The U.N.'s chief said on Monday the international community should exhaust all possible avenue for peace in South Sudan before imposing any major sanctions.
Antonio Guterres' remarks came in the Ethiopian capital Addis Ababa on Monday in a joint press conference with African Union Commission Chair Moussa Faki Mahamat following the Second Annual Conference of the U.N. and Africa, a new partnership founded in April 2017 in New York.
The partnership between the international and continental bodies began with cooperation in peace and security, and this January it was extended to include development.
“It is a horrific conflict and needs to stop,” Guterres said, mentioning a recently held Khartoum meeting between South Sudan’s warring parties.
“The objective now must be to make peace prevail,” he said.
But for Mahamat, the situation is very critical, especially on the humanitarian front.
“The humanitarian situation has gone beyond what is acceptable,” Mahamat said, urging the warring factions to honor a cease-fire and deal to open a humanitarian corridor.
The young country plunged into crisis in late 2013 after troops loyal to President Salva Kiir clashed with defectors led by Riek Machar, Kiir’s onetime vice-president.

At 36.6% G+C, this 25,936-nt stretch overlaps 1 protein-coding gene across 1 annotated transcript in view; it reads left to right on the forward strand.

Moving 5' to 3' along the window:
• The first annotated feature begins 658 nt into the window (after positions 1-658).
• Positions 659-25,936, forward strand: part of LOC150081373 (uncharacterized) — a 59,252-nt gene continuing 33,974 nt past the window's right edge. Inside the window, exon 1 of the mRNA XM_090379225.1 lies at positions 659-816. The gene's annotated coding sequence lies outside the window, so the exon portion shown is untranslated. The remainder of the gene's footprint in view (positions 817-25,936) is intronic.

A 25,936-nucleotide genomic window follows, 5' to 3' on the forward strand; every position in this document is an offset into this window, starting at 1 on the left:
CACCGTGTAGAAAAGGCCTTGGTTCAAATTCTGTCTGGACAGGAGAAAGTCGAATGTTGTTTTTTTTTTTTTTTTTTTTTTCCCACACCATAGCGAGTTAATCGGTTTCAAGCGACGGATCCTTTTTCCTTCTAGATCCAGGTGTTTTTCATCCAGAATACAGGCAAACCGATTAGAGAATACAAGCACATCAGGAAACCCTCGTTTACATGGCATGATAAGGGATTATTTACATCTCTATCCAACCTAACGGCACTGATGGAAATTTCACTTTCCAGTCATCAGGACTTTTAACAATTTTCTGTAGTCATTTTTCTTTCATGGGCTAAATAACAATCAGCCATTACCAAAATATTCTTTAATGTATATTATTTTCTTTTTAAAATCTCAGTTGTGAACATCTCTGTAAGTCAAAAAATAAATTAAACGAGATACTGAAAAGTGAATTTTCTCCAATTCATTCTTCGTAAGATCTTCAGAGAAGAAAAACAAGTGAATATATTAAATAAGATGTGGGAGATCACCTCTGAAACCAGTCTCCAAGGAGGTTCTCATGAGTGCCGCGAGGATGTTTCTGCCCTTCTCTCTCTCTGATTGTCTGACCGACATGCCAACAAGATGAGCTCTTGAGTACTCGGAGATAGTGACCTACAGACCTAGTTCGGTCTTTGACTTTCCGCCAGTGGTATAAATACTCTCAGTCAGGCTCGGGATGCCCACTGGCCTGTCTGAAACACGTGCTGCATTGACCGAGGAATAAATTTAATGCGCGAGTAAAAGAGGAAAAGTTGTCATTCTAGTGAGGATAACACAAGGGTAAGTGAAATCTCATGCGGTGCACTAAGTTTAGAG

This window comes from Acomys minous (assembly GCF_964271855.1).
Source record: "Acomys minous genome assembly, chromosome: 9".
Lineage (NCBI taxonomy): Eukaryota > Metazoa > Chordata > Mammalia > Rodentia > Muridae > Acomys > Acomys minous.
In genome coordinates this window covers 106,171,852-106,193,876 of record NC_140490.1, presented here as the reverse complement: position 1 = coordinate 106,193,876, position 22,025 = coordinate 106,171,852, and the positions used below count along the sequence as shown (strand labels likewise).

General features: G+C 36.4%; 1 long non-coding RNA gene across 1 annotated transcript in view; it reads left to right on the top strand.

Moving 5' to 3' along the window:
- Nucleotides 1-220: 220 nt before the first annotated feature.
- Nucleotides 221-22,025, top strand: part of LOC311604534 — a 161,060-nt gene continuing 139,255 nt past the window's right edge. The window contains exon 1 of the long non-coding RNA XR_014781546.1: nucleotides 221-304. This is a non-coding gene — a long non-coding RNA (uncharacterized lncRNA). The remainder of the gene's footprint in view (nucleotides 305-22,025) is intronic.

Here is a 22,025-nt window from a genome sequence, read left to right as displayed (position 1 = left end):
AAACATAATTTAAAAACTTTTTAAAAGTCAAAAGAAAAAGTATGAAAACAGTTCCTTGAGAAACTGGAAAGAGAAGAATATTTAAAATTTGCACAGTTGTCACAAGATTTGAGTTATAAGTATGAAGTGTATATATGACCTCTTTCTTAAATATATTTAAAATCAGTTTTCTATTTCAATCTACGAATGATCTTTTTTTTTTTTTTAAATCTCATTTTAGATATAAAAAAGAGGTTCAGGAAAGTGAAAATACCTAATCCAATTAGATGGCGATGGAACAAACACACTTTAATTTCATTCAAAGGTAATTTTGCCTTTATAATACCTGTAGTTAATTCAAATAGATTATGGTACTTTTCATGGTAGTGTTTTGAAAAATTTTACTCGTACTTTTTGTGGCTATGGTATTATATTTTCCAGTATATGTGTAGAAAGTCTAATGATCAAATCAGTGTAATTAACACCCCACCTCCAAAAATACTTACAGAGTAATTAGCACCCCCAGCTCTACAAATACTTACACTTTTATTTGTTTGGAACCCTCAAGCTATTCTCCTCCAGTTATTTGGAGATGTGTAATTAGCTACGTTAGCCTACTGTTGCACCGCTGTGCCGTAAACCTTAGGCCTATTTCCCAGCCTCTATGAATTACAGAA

A peace deal signed in 2015 briefly halted the conflict. But the peace was soon shattered by renewed fighting that erupted in mid-2016 amid mutual recriminations.
According to the U.N., 1.74 million South Sudanese have been internally displaced by the conflict, while 2.47 million have sought refuge in neighboring countries.
Both Guterres and Mahamat lauded Ethiopia and Eritrea for the resumption of diplomatic and economic rapprochement.
Yesterday Ethiopian Prime Minister Abiy Ahmed paid a two-day historic visit to Asmara, where Ethiopia and Eritrea agreed to resume diplomatic relations, open air and telecom services, and for Ethiopia begin use of the port of Assab at cheap rates.
“We see a ray of hope and we appreciate the courage of the Ethiopian prime minister,” Guterres said.
Asked by Anadolu Agency if the sanctions the U.N. Security Council slapped on Eritrea will be lifted, Guterrres said that Eritrea would need to show the reasons that led to the sanctions were obsolete.
Later Ethiopian Prime Minister Abiy Ahmed met with Guterres and asked him to consider lifting U.N. sanctions from Eritrea.
This article has been adapted from its original source.
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